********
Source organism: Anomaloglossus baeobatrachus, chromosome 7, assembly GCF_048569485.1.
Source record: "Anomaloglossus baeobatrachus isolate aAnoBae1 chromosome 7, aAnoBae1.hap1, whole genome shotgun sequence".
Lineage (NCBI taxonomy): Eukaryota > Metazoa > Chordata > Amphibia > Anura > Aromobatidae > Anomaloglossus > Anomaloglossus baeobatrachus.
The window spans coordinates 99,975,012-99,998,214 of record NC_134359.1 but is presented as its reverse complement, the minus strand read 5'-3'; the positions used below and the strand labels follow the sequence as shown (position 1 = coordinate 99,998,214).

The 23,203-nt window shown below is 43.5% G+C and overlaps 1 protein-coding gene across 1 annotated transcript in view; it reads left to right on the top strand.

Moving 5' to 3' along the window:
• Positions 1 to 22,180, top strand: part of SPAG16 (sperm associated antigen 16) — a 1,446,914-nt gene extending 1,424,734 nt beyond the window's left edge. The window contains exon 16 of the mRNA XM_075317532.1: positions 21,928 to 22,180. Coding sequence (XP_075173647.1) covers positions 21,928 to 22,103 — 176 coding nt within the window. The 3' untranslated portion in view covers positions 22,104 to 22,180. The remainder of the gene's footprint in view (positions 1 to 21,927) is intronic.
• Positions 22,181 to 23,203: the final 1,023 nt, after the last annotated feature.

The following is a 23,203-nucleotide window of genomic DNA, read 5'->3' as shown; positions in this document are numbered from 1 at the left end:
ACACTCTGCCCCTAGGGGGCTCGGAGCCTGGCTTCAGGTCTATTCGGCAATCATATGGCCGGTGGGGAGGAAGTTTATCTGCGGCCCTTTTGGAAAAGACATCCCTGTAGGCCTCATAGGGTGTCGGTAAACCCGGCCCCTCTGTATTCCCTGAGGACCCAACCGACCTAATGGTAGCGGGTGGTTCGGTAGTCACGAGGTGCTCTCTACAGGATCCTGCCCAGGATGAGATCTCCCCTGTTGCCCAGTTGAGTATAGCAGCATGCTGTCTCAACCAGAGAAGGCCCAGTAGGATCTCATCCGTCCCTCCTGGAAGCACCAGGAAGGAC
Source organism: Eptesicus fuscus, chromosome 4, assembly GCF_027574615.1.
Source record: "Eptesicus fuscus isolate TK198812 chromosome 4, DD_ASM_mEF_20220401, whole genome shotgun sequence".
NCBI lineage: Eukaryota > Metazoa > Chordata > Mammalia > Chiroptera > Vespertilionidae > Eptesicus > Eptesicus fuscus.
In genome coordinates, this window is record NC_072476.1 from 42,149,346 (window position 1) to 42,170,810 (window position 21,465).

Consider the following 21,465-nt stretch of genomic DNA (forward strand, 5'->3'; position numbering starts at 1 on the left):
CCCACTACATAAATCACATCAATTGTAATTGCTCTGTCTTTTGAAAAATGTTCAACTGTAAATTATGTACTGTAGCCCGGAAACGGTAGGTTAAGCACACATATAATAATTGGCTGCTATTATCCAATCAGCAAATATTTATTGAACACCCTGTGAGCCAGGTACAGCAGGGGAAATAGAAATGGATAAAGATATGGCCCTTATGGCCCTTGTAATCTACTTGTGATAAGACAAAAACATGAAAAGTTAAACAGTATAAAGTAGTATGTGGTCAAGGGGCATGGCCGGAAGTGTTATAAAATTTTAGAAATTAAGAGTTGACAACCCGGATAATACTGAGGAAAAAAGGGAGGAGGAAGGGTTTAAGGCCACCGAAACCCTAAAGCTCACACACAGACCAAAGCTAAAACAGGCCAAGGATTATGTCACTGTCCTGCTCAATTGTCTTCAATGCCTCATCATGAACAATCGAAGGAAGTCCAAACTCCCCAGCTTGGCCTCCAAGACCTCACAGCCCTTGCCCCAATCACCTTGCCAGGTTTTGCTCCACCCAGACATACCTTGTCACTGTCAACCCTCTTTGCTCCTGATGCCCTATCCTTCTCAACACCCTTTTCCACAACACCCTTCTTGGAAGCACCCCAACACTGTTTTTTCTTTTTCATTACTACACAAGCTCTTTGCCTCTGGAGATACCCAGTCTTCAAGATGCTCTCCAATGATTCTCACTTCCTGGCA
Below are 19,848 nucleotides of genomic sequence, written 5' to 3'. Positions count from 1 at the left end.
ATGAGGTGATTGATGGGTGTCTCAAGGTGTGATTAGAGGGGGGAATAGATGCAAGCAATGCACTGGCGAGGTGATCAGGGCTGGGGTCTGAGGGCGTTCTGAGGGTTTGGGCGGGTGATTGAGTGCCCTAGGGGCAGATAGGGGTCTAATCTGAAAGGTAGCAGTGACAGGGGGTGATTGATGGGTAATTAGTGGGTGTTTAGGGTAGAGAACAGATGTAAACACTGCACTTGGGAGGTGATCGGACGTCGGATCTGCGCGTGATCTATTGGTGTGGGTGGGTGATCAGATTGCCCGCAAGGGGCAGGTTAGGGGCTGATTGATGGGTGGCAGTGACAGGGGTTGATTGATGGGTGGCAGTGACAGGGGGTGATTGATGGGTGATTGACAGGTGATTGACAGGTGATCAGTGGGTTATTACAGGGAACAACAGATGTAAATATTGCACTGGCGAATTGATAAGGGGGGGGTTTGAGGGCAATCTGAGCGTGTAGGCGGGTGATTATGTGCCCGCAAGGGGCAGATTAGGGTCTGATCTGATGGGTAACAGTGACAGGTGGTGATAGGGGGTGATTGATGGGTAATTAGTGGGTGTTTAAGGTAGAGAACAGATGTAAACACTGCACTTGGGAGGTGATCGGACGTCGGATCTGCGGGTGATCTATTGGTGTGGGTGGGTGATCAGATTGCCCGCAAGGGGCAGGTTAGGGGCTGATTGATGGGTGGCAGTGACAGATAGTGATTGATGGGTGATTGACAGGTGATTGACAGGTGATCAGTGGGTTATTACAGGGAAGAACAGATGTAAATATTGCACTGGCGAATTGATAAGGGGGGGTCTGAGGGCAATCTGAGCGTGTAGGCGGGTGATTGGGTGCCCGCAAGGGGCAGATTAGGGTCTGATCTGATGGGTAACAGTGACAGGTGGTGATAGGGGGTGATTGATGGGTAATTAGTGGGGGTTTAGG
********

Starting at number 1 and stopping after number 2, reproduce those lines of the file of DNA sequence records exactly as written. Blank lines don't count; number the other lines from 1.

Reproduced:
Source organism: Anomaloglossus baeobatrachus, chromosome 7, assembly GCF_048569485.1.
Source record: "Anomaloglossus baeobatrachus isolate aAnoBae1 chromosome 7, aAnoBae1.hap1, whole genome shotgun sequence".